Re: [fulldome] Re: 4k or larger Star Fields
- Chris Anderson wrote:
> Tom Casey wrote:Ideally you would want a projection system that can handle both
>> On Jun 11, 2008, at 6:23 PM, Chris Anderson wrote:
>> > How does this relate to full dome? In a perfect world, we'd like a
>> > digital version that duplicates this sort of resolution. So I thought
>> > I'd do a little back of the envelope calculation:
>> While this sort of math always fascinates me, in the real world we
>> found that any of our arithmetic rationalizations for creating our
>> digital starfields was, in the end, pretty meaningless.
> Well, that's why I started with the caveat that it was "back of the
> It was intended as a "let's see if we're in the ball park" sort of
>> The pixels
>> to optical comparison is pretty much in the eye of the beholder as
>> they say. A star cannot be a single pixel and look good projected.
> True. But perhaps this should read "_With current projection technology_
> a star cannot be a single pixel and look good projected."
> Ultimately, to produce the most realistic star field, we need a technology
> that projects sub-arcminute stars whose brightnesses span a dynamic
> range of ~2.5 million. While that's not possible today, it may be in the
> not-too-distant future. (I suspect that to pull off the dynamic range,
> we're going to need a very bright source (laser?) projecting onto a nearly
> black dome.)
daytime and nighttime scenes. Our visual perception has a range of at
least 10 orders of magnitude; that is, our light perception from the
faintest intensities (roughly 10^-5 candela/sq. meter) to the
brightest (10^5 candela/sq. meter and greater) is different by a
factor of 10^10. The Sun is actually much brighter than 10^5
candelas/sq. meter, and I have seen claims that our sensistivity at
the high end is actually around 10^14 candelas/sq. meter. However
sources that bright should immediately blind you so we can ignore them
in our specifications for the ultimate virtual reality display.
At any one time, we can perceive a dynamic range of only about 5
orders of magnitude. That is the ratio of the brightest to the
faintest within a scene is only a factor of 100,000. The only HDR
displays that I know of are the Brightside monitors, which actually
achieve this ratio, with a maximum brightness of 3000 candelas/sq.
meter. Staring at one of these monitors can literally be blinding.
BrightSide displays can also show true black so they would be ideal
for the black night sky purists. Thus by re-normalizing the
brightness of a scene to match the display output (hence not showing
absolute intensity correctly), this technology can show both dim and
bright scenes quite well.
The images that BrightSide monitors produce are pretty stunning.
Comparing one to a normal CRT is like looking out a window and staring
at a postcard of the same scene. However although BrightSide has been
acquired by Dolby, they are still aiming for a very high-end market,
if only because their monitors are practically hand-built. They are a
long ways off from mass producing these things to the point where the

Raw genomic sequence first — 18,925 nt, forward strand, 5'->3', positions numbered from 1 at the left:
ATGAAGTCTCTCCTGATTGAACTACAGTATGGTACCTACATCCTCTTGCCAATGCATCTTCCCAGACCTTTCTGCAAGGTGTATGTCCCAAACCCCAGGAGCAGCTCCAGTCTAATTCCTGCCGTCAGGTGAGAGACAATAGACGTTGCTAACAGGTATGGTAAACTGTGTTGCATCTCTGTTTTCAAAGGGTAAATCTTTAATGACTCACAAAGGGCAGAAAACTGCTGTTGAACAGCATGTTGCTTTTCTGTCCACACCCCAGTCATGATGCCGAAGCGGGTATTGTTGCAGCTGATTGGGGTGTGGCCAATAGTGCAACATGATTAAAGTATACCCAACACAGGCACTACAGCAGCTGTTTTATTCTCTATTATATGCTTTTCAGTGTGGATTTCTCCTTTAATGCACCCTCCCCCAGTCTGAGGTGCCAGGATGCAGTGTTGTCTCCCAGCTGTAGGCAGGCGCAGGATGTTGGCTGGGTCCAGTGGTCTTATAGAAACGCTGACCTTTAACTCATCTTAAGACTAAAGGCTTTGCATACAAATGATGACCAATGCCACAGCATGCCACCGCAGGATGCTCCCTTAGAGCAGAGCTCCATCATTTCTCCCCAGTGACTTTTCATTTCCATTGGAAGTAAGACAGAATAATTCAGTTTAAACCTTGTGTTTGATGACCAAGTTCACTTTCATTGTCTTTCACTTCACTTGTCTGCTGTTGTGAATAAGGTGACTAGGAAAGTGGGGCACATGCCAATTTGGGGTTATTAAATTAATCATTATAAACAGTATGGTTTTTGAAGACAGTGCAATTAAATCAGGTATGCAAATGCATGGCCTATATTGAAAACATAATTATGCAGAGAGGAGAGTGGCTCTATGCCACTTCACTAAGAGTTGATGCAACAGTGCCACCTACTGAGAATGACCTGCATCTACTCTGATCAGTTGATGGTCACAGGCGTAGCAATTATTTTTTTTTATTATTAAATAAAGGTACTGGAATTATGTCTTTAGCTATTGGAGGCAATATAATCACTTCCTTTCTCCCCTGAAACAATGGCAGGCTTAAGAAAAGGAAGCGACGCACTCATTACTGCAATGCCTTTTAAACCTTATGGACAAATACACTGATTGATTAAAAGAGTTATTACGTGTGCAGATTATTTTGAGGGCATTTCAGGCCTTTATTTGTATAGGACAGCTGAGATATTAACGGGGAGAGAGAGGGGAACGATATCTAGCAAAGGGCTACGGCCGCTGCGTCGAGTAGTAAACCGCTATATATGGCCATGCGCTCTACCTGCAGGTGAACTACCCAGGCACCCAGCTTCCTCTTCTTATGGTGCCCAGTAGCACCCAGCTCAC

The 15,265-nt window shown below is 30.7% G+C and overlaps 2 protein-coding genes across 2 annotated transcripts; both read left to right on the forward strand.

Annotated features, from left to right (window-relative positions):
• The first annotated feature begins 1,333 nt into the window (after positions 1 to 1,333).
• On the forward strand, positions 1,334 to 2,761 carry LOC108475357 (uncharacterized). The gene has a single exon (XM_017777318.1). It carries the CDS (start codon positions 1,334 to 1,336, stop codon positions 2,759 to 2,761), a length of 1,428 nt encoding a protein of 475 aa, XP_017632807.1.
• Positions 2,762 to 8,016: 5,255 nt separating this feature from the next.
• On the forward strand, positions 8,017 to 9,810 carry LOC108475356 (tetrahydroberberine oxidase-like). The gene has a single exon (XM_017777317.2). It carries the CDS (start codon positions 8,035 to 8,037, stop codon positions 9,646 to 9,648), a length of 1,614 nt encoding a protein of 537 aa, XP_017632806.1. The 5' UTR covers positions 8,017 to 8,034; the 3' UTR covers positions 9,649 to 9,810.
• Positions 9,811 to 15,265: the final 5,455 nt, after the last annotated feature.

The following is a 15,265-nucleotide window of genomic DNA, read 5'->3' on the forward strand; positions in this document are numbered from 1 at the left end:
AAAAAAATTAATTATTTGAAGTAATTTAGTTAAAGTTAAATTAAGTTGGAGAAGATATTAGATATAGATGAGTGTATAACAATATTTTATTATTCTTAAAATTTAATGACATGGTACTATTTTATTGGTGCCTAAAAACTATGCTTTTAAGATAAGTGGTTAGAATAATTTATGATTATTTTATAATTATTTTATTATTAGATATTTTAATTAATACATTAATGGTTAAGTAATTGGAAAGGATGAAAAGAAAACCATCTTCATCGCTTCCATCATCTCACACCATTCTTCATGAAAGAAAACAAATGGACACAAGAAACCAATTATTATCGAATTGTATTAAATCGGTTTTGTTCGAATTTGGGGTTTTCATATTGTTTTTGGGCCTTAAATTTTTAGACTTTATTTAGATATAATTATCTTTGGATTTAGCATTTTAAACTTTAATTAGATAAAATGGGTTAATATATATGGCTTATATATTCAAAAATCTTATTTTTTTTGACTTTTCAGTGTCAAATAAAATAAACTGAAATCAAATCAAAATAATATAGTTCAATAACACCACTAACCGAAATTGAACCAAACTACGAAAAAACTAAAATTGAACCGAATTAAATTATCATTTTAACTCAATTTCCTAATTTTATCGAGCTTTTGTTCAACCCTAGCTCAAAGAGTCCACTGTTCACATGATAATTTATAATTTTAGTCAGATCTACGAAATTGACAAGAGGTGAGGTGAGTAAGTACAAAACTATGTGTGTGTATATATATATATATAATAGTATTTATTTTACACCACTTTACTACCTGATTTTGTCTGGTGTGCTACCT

prices can drop significantly.
When such technologies might appear in the projector market is
completely unknown. Of course any projection onto a dome will still
be contrast limited because of cross bounce. For this to not be an
issue, you will have to wait for some new generation of flexible
OLED-based display. Those don't exist widely in even standard dynamic
range form, so it'll be a while before the HDR ones appear.
>> Stars of various magnitudes end up needing to be a soft "blob" ofAs long as your "star" appears as a point-source, with a size that's
>> pixels that the viewer's eye resolves as a star of a certain
>> brightness... different blob, different magnitude.
> An imperfect compromise, to be sure.
below the eye's resolution limit (1 arcminute), and if your
surrounding background is pure black, then you should be simulating
how a real star in the sky would be perceived. I'm not sure how
realistic rendering via "soft blobs" is. Although the popular
planetarium programs like to use variable sized "fuzzy" star textures
to show the brightest stars, informal surveys suggest that the more
point-like your star, the more realistic it will look from the night
(I also suspect that at low light levels, the use of scotopic vision
-- mostly rods instead of cones in your retina -- must have some
effect on your perception.)
A quick back-of-the-envelope calculation will show how many pixels you
need to be eye-resolution limited. Assume Nyquist sampling so that
each pixel is 0.5 arcmin across. Since there are 1.1644E8/pi^2 sq.
arcminutes per steradian, a hemisphere will require just under
But visual perception is a whole lot more than just pixels to match a
resolution goal. Even our sense of the three-dimensional world cannot
be completely simulated via only a stereoscopic display; there's a lot
more to it than that. Until the day that you can stream stimuli via
electrical signals directly into your brain, any virtual simulation
will always have subtle discrepancies when compared to the real thing.
Dr. Ka Chun Yu / Curator of Space Science
Denver Museum of Nature & Science
2001 Colorado Blvd., Denver, CO 80205
P: 303-370-6394 / F: 303-331-6492